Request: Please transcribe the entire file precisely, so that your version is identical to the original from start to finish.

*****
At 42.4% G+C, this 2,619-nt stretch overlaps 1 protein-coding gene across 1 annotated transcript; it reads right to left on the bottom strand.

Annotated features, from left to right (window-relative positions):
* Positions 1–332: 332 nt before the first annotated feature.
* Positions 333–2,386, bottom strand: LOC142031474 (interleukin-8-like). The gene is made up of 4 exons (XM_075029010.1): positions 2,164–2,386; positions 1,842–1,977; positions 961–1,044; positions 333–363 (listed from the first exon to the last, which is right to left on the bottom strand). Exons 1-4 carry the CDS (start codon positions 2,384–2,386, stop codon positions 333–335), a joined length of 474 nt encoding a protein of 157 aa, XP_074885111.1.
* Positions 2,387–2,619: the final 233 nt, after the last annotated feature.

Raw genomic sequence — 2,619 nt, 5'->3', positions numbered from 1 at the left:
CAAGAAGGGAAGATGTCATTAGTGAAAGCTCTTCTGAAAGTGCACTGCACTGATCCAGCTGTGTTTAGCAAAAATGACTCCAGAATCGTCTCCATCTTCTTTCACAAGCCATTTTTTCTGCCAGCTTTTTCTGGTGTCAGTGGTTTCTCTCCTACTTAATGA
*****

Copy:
At 42.4% G+C, this 2,619-nt stretch overlaps 1 protein-coding gene across 1 annotated transcript; it reads right to left on the bottom strand.

Annotated features, from left to right (window-relative positions):
* Positions 1–332: 332 nt before the first annotated feature.
* Positions 333–2,386, bottom strand: LOC142031474 (interleukin-8-like). The gene is made up of 4 exons (XM_075029010.1): positions 2,164–2,386; positions 1,842–1,977; positions 961–1,044; positions 333–363 (listed from the first exon to the last, which is right to left on the bottom strand). Exons 1-4 carry the CDS (start codon positions 2,384–2,386, stop codon positions 333–335), a joined length of 474 nt encoding a protein of 157 aa, XP_074885111.1.
* Positions 2,387–2,619: the final 233 nt, after the last annotated feature.

Raw genomic sequence — 2,619 nt, 5'->3', positions numbered from 1 at the left:
CAAGAAGGGAAGATGTCATTAGTGAAAGCTCTTCTGAAAGTGCACTGCACTGATCCAGCTGTGTTTAGCAAAAATGACTCCAGAATCGTCTCCATCTTCTTTCACAAGCCATTTTTTCTGCCAGCTTTTTCTGGTGTCAGTGGTTTCTCTCCTACTTAATGA